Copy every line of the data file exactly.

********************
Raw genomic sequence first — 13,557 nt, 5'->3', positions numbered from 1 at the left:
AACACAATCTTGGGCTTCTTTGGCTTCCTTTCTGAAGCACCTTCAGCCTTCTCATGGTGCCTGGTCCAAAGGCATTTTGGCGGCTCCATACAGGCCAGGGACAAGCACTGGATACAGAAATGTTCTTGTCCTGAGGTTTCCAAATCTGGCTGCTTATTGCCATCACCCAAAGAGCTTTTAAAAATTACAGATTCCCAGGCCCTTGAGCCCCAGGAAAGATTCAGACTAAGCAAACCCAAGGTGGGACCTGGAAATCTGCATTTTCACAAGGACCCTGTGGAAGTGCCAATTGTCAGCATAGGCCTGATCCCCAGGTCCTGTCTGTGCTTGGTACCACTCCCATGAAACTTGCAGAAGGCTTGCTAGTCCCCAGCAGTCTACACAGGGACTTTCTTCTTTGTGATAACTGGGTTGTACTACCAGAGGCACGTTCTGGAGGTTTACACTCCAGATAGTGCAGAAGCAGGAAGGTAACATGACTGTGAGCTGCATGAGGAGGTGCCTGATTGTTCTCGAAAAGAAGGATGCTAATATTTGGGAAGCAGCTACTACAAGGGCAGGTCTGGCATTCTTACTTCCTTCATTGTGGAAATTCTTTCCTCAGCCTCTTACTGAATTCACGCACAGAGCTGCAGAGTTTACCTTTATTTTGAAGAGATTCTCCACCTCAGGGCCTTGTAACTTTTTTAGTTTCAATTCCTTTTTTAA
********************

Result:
Raw genomic sequence first — 13,557 nt, 5'->3', positions numbered from 1 at the left:
AACACAATCTTGGGCTTCTTTGGCTTCCTTTCTGAAGCACCTTCAGCCTTCTCATGGTGCCTGGTCCAAAGGCATTTTGGCGGCTCCATACAGGCCAGGGACAAGCACTGGATACAGAAATGTTCTTGTCCTGAGGTTTCCAAATCTGGCTGCTTATTGCCATCACCCAAAGAGCTTTTAAAAATTACAGATTCCCAGGCCCTTGAGCCCCAGGAAAGATTCAGACTAAGCAAACCCAAGGTGGGACCTGGAAATCTGCATTTTCACAAGGACCCTGTGGAAGTGCCAATTGTCAGCATAGGCCTGATCCCCAGGTCCTGTCTGTGCTTGGTACCACTCCCATGAAACTTGCAGAAGGCTTGCTAGTCCCCAGCAGTCTACACAGGGACTTTCTTCTTTGTGATAACTGGGTTGTACTACCAGAGGCACGTTCTGGAGGTTTACACTCCAGATAGTGCAGAAGCAGGAAGGTAACATGACTGTGAGCTGCATGAGGAGGTGCCTGATTGTTCTCGAAAAGAAGGATGCTAATATTTGGGAAGCAGCTACTACAAGGGCAGGTCTGGCATTCTTACTTCCTTCATTGTGGAAATTCTTTCCTCAGCCTCTTACTGAATTCACGCACAGAGCTGCAGAGTTTACCTTTATTTTGAAGAGATTCTCCACCTCAGGGCCTTGTAACTTTTTTAGTTTCAATTCCTTTTTTAA